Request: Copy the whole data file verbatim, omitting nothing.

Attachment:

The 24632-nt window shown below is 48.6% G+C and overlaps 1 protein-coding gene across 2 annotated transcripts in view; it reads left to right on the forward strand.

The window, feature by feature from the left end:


The 24632-nt window shown below is 48.6% G+C and overlaps 1 protein-coding gene across 2 annotated transcripts in view; it reads left to right on the forward strand.

The window, feature by feature from the left end: